Wednesday, February 4, 2009

Common sense and rushing local opinion sales tax elections

I’ve already received a few “thank you” comments about today’s “Our View” (“County voters not ready for local option tax”).

The comments took me by surprise because it seems like just common sense for the Editorial Board to say the Iowa City Council shouldn’t rush with wild abandon into calling for a March 3 election for a Local Option Sales Tax when — as far as I can tell — the council hasn't spent five minutes discussing the issue nor has it received a single briefing from staff.

But it turns out that the councilors deserve to be thanked for following common sense because there has been a lot of overt and behind-the-scenes pressure placed on them to call for a special election or lose out on $4.6 million dollars. That’s the difference in revenue that local governments would receive if a sales tax were approved in March as opposed to in May.

I don’t have any reason to doubt that figure, but it’s misleading for anyone to bandy it about as if it were a done deal.

Not surprisingly in this business, I’ve also heard a complaint about today’s editorial. If we’re going to criticize those who speak about the $4.6 million as if it were a certainty rather than possibility, the complaint goes, then we shouldn’t let ourselves write with such certainty that the voters would vote down a local option sales tax on March 3. Nor should we — the complaint continues — be able to write that putting the issue on the ballot for March would be a waste of the taxpayer money it would take to hold the special election.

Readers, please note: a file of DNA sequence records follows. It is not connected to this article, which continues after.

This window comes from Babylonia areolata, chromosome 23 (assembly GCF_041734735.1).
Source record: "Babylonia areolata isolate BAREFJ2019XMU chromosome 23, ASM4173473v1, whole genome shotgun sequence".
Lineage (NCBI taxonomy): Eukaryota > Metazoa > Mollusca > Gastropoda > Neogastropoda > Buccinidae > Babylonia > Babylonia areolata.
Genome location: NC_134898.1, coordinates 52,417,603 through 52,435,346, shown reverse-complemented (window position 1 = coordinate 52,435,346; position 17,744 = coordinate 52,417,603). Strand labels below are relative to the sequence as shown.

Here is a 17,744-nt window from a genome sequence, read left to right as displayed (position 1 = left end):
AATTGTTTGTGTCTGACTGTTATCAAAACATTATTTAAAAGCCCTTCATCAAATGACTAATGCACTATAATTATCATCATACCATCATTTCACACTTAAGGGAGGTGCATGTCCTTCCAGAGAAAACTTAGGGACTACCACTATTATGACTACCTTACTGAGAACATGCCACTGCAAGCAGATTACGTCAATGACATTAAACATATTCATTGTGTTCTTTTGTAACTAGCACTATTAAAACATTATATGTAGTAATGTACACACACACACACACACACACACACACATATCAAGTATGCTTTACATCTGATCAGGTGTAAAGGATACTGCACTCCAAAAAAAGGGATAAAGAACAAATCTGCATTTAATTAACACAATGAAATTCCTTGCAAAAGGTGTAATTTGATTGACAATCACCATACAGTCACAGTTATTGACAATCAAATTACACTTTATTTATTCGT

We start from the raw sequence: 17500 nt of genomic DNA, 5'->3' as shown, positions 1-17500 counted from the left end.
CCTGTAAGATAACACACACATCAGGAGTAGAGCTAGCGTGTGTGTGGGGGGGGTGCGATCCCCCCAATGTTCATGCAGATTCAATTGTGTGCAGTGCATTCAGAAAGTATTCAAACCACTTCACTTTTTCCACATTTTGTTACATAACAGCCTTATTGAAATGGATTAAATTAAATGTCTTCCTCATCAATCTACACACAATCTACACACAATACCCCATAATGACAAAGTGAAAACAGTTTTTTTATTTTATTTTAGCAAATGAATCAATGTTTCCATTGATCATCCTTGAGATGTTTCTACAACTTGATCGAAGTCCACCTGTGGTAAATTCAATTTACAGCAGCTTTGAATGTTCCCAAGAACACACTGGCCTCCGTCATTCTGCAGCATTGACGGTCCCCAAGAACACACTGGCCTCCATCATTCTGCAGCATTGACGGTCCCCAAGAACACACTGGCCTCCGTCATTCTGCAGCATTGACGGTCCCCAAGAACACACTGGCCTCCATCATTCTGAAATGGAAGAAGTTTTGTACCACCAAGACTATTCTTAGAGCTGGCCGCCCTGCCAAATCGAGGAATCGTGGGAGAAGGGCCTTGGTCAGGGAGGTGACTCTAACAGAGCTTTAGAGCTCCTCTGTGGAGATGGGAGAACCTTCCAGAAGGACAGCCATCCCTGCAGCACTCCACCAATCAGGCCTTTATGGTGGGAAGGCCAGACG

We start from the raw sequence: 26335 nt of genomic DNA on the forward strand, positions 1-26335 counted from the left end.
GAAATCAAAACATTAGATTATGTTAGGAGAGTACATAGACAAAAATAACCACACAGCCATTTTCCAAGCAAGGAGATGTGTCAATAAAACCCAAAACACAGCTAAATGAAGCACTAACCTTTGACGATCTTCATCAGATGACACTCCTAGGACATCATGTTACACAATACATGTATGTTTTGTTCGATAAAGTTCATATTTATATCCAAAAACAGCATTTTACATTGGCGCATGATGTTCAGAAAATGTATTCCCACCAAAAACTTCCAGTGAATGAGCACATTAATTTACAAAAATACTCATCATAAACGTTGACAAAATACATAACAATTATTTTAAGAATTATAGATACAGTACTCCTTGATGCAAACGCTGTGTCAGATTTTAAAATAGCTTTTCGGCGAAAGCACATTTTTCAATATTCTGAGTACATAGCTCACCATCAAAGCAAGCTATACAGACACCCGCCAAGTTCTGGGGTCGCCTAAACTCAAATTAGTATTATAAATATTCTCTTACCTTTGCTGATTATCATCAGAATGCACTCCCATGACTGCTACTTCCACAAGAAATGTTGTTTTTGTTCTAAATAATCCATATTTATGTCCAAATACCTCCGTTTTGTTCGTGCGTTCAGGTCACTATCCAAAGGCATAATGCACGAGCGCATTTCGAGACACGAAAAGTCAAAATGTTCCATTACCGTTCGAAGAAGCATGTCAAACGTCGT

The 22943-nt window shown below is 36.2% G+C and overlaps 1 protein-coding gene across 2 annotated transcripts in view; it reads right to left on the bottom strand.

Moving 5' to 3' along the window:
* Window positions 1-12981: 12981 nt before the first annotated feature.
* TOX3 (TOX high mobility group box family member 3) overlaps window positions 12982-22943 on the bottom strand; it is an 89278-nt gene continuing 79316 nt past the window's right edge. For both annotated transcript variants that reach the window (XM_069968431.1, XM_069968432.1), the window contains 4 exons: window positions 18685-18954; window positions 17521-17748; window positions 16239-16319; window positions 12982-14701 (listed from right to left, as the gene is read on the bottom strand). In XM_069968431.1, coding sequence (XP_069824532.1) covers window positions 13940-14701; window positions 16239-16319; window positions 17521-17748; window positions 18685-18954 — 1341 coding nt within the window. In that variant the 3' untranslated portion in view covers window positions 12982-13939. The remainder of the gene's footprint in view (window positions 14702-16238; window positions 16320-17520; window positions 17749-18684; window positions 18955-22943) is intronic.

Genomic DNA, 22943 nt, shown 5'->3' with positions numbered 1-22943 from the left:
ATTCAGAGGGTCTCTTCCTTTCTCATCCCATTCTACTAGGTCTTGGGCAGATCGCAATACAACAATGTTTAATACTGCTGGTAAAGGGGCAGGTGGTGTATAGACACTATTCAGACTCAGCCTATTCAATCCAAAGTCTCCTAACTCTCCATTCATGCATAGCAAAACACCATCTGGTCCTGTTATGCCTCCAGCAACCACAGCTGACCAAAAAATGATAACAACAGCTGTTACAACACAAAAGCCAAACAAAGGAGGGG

But that's the Editorial Board’s consensus opinion, and it’s our best prediction on what the results of rushing this decision would be.

Once the council has time to collect accurate information, to deliberate and to make an informed decision, then the Editorial Board probably would be willing to back a decision to move forward with a May election. And then we, after careful deliberation, would look through the plan and advise voters whether we think they should vote the measure up or down.

But I simply can't understand how we — or anyone else — could suggest that the council rush blindly into a decision that would cost the taxpayers tens of millions of dollars and could have a host of negative, unintended consequences for the region. Nor do I think the $4.6 million figure should be used as an “Act now, or you’ll lose out on this special offer” sales technique.

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